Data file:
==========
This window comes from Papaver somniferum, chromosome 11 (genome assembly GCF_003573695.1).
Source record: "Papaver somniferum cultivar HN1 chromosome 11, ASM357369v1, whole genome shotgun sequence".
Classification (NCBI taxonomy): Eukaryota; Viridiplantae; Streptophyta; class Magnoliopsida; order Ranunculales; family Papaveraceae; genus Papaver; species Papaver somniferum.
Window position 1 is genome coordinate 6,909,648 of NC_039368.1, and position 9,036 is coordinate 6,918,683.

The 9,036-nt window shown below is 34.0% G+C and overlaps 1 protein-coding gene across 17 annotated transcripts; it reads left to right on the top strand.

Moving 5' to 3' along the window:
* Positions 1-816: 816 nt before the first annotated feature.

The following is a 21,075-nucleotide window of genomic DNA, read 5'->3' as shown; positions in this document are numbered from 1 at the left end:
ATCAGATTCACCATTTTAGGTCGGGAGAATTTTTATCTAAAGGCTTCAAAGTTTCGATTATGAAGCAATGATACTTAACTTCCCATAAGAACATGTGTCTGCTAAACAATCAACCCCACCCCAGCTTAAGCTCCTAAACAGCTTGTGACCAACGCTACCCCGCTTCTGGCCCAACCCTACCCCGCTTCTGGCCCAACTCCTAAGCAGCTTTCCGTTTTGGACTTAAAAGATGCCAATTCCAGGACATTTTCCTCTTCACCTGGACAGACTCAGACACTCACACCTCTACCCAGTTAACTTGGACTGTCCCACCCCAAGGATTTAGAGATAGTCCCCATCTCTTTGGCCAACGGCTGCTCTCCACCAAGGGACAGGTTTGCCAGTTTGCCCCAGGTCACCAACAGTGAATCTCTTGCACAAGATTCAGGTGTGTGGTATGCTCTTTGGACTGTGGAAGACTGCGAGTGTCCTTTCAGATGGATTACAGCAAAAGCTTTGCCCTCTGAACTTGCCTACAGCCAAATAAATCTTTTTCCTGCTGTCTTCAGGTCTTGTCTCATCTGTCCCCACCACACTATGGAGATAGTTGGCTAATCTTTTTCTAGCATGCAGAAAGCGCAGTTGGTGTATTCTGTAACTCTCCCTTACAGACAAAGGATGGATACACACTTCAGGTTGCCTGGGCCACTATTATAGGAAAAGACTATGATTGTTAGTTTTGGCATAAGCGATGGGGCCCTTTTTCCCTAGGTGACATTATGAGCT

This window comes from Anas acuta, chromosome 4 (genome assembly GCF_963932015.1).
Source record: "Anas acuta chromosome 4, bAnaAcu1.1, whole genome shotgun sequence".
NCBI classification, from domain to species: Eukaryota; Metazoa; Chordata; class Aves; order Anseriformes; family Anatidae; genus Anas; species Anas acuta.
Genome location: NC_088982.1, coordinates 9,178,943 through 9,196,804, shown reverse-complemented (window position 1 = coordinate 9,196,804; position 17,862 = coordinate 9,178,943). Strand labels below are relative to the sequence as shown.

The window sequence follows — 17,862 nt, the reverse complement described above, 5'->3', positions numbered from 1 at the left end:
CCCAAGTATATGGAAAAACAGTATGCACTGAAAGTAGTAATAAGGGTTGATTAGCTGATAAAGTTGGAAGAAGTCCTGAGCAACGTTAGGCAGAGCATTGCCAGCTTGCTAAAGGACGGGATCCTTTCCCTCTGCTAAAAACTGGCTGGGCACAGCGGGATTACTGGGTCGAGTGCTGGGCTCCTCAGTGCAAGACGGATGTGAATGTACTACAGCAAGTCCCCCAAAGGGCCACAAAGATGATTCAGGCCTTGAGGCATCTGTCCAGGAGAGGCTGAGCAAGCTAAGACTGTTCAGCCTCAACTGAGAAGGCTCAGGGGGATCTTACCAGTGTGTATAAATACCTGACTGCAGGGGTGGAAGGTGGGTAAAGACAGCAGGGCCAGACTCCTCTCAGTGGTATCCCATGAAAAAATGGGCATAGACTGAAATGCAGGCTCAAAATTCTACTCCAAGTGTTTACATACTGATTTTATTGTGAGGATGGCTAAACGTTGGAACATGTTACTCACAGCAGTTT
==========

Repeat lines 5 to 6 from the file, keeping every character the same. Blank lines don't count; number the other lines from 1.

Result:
The 9,036-nt window shown below is 34.0% G+C and overlaps 1 protein-coding gene across 17 annotated transcripts; it reads left to right on the top strand.

Moving 5' to 3' along the window: